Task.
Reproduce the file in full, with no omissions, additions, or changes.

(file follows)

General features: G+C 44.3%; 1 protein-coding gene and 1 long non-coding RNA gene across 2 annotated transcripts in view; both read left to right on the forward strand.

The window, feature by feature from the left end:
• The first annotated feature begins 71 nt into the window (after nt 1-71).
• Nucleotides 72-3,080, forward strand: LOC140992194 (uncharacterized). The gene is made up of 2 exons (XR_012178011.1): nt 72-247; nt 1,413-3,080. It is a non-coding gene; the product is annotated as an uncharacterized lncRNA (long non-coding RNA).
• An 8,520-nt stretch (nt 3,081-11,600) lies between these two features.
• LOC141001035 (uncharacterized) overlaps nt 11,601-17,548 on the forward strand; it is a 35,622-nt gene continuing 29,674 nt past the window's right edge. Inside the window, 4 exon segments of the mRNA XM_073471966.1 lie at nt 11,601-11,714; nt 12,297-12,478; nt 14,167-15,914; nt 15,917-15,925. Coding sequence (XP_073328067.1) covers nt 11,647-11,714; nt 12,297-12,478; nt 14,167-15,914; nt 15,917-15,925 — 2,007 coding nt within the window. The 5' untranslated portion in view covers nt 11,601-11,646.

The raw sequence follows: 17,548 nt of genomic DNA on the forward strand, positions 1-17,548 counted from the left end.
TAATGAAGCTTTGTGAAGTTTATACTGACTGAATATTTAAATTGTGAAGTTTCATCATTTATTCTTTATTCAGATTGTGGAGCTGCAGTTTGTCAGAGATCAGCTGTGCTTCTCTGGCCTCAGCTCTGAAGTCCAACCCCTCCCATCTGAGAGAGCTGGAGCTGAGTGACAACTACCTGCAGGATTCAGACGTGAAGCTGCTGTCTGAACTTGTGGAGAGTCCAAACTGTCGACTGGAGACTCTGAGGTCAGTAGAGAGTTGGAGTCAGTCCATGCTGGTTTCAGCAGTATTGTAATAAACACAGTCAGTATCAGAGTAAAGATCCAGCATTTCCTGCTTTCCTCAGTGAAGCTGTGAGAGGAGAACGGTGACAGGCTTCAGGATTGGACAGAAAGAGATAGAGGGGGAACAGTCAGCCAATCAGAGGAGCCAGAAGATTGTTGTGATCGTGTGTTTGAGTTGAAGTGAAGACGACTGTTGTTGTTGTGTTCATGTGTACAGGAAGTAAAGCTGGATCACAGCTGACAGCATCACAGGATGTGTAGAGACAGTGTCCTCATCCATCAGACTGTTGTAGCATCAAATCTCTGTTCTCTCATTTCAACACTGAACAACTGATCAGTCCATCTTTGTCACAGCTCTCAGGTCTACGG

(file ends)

General features: G+C 44.3%; 1 protein-coding gene and 1 long non-coding RNA gene across 2 annotated transcripts in view; both read left to right on the forward strand.

The window, feature by feature from the left end:
• The first annotated feature begins 71 nt into the window (after nt 1-71).
• Nucleotides 72-3,080, forward strand: LOC140992194 (uncharacterized). The gene is made up of 2 exons (XR_012178011.1): nt 72-247; nt 1,413-3,080. It is a non-coding gene; the product is annotated as an uncharacterized lncRNA (long non-coding RNA).
• An 8,520-nt stretch (nt 3,081-11,600) lies between these two features.
• LOC141001035 (uncharacterized) overlaps nt 11,601-17,548 on the forward strand; it is a 35,622-nt gene continuing 29,674 nt past the window's right edge. Inside the window, 4 exon segments of the mRNA XM_073471966.1 lie at nt 11,601-11,714; nt 12,297-12,478; nt 14,167-15,914; nt 15,917-15,925. Coding sequence (XP_073328067.1) covers nt 11,647-11,714; nt 12,297-12,478; nt 14,167-15,914; nt 15,917-15,925 — 2,007 coding nt within the window. The 5' untranslated portion in view covers nt 11,601-11,646.

The raw sequence follows: 17,548 nt of genomic DNA on the forward strand, positions 1-17,548 counted from the left end.
TAATGAAGCTTTGTGAAGTTTATACTGACTGAATATTTAAATTGTGAAGTTTCATCATTTATTCTTTATTCAGATTGTGGAGCTGCAGTTTGTCAGAGATCAGCTGTGCTTCTCTGGCCTCAGCTCTGAAGTCCAACCCCTCCCATCTGAGAGAGCTGGAGCTGAGTGACAACTACCTGCAGGATTCAGACGTGAAGCTGCTGTCTGAACTTGTGGAGAGTCCAAACTGTCGACTGGAGACTCTGAGGTCAGTAGAGAGTTGGAGTCAGTCCATGCTGGTTTCAGCAGTATTGTAATAAACACAGTCAGTATCAGAGTAAAGATCCAGCATTTCCTGCTTTCCTCAGTGAAGCTGTGAGAGGAGAACGGTGACAGGCTTCAGGATTGGACAGAAAGAGATAGAGGGGGAACAGTCAGCCAATCAGAGGAGCCAGAAGATTGTTGTGATCGTGTGTTTGAGTTGAAGTGAAGACGACTGTTGTTGTTGTGTTCATGTGTACAGGAAGTAAAGCTGGATCACAGCTGACAGCATCACAGGATGTGTAGAGACAGTGTCCTCATCCATCAGACTGTTGTAGCATCAAATCTCTGTTCTCTCATTTCAACACTGAACAACTGATCAGTCCATCTTTGTCACAGCTCTCAGGTCTACGG